A magnificent building in downtown Medellin houses a priceless legacy, one that can help examine the recent past and guide the way to building a future.
By Laxmi Murthy*
The imposing edifice of the Rafael Uribe Palace of Culture in the Plaza Botero is a fit place to house the historical archives of the Antioquia department or province of Colombia. Designed by Belgian architect Agustín Goovaerts in a Gothic Revival style, the construction of this ornate public building began in 1925, and went on for 12 years. Due to lack of funds, the remaining part of the structure was completed in a different, more simple modernist style. Originally the official building for the Government of Antioquia, it now serves several public purposes.
We head across the busy Plaza Botero to visit the Archivo Historico de Antioquia, and are received by Jose Luis Vargas,an archivist, who lovingly shares stories about the archive and its contents. I learn how the water sloshed into the low-lying building, endangering the precious documents and artefacts. Subsequent refurbishing at a huge expense to the exchequer has ensured temperature and humidity controlled environment for the fragile riches within.
Record keeping began with Spanish colonization in 1692, and the bulk of the records are in Spanish. The carefully preserved treasures might sound disappointingly dull – tax papers, documents about births and deaths and attendance records of labourers building the railroad, to name just a few. Occasionally, an intricately painted coloured first page catches the eye. Church records are among the most extensive of the texts in the archive, appearing to be lifeless stacks of paper bound together for posterity.
But this is the stuff that history is made of. The history of ordinary people, of the men and women who toiled, fought, paid taxes, loved, married, raised children and died. The documents are testimony to the troubled past of slavery and exploitation. Rows upon rows of bound volumes testify to the slave trade which began in the early 16th century. Detailed records exist of slaves shipped from Western Africa to work in the gold mines, emerald mines, sugarcane, cotton and tobacco farms. Cartegena on the Colombian coast was the gateway for the entry of slave labour to South America. While records in that coastal town were destroyed, the Department of Antioquia has preserved records of this slice of history. Slavery was abolished in 1851, but no compensation was given to the former slaves who till today live in penury and deprivation. The archives are a valuable record for Afro-Colombians (who comprise about a quarter of the population of Colombia) wishing to trace their descent from families in Arica they were torn away from centuries ago. Jose Luis, also, points out the elaborate hand-designs on the fore edges of ledgers and registers, an ingenious method of protecting the records from tampering or single pages being torn out.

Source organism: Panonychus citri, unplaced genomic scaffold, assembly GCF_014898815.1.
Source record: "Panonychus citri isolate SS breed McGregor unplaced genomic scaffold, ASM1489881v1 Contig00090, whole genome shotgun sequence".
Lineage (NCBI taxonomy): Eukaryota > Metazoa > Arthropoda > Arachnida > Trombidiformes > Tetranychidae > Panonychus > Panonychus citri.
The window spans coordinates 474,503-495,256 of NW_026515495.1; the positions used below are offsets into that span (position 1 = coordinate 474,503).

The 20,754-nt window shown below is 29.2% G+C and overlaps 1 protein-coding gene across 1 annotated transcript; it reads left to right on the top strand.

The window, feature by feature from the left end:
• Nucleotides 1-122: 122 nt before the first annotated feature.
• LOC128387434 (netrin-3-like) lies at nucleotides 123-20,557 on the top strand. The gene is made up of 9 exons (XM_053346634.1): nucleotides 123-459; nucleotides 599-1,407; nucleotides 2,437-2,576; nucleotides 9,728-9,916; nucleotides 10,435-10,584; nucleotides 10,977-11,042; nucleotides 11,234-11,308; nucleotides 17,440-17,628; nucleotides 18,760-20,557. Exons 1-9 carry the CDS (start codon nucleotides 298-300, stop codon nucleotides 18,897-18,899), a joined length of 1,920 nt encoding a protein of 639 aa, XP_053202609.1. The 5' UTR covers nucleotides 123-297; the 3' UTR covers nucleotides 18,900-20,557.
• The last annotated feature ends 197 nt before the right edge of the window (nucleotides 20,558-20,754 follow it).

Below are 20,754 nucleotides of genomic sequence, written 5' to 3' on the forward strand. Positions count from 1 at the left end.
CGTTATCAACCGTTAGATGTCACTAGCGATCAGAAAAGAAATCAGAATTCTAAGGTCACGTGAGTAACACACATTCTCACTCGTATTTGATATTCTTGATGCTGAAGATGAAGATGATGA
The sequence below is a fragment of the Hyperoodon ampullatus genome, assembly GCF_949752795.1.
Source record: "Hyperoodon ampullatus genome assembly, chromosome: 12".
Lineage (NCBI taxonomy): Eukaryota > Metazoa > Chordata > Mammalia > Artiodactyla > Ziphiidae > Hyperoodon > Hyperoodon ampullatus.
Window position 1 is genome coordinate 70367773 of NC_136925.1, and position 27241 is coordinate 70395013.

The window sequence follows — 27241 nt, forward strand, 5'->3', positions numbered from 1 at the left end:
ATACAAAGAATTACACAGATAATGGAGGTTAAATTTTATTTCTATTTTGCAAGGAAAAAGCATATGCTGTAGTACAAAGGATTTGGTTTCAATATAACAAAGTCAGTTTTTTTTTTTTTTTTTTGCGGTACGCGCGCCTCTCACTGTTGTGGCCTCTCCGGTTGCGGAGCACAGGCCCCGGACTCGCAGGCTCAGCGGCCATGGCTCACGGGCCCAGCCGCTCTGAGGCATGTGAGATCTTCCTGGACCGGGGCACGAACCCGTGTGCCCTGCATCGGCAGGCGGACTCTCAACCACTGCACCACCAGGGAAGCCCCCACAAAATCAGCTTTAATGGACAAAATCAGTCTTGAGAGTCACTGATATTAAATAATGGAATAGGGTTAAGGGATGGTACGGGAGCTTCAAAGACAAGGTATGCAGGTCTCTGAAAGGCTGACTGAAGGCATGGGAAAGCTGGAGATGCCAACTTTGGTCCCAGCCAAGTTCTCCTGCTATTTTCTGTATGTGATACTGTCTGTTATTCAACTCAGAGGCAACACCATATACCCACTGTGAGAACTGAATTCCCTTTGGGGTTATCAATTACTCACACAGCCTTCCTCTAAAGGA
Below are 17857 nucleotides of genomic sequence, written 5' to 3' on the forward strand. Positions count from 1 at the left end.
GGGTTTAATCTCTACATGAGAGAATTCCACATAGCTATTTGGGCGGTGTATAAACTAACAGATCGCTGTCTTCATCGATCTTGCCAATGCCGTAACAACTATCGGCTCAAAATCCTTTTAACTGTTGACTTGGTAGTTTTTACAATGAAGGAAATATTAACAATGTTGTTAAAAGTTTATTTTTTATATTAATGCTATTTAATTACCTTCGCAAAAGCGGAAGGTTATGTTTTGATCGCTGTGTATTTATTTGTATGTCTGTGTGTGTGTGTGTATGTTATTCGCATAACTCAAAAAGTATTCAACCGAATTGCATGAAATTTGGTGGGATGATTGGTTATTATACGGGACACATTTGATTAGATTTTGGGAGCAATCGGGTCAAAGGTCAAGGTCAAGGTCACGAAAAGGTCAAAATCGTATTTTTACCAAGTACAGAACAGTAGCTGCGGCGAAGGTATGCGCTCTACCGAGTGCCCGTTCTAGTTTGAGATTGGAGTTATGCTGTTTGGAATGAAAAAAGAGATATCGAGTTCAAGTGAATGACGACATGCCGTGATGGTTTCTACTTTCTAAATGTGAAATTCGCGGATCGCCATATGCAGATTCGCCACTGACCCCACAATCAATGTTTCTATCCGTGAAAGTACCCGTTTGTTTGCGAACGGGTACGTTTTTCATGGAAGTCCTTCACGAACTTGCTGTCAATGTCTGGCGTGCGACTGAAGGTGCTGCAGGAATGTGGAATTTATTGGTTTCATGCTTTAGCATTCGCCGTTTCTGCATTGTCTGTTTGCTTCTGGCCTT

Jose Luis proudly displays the more ‘exciting’ items in the archive, precious to the sea-faring Spanish conquistadors – sketches showing a step-by-step construction of a ship. A document dating back to 1797 is a navigation map of the Cuban coast. It is easy to spot Guantanamo.
Present day archivists are doing their best to ensure that the records do not deteriorate. Written in carbon and coal ink on cotton weave paper, damaged records are painstakingly restored by minute scraping with razors, washed if the ink is not water soluble and further cleaned with an alkaline solution. Indexing, cataloguing and digitization are ongoing activities. Jose Luis laments that the only university in Colombia teaching restoration has recently shut down. The lack of attention to preserving the past, it would seem, is an universal concern for the present.
*Laxmi Murthy, Director - Hri, visited Colombia for the Prince Claus Fund Network Partner Meeting in the summer of 2015. The meeting was hosted by our Network Partner, Museo de Antioquia
"Hri" - a sound or a vibration, the utterance of which awakens the empathy that is an inherent part of every sentient being. Regionalism must no longer remain a prisoner of platitude, since there is a consensus that geopolitical friction, poverty and pressing environmental issues as well as cultural and social dislocation must be addressed through the regional framework. There is a need to revive and energise discussions of regionalism on the platform of mainstream politics, public information and research, with a dynamic Southasian sensibility.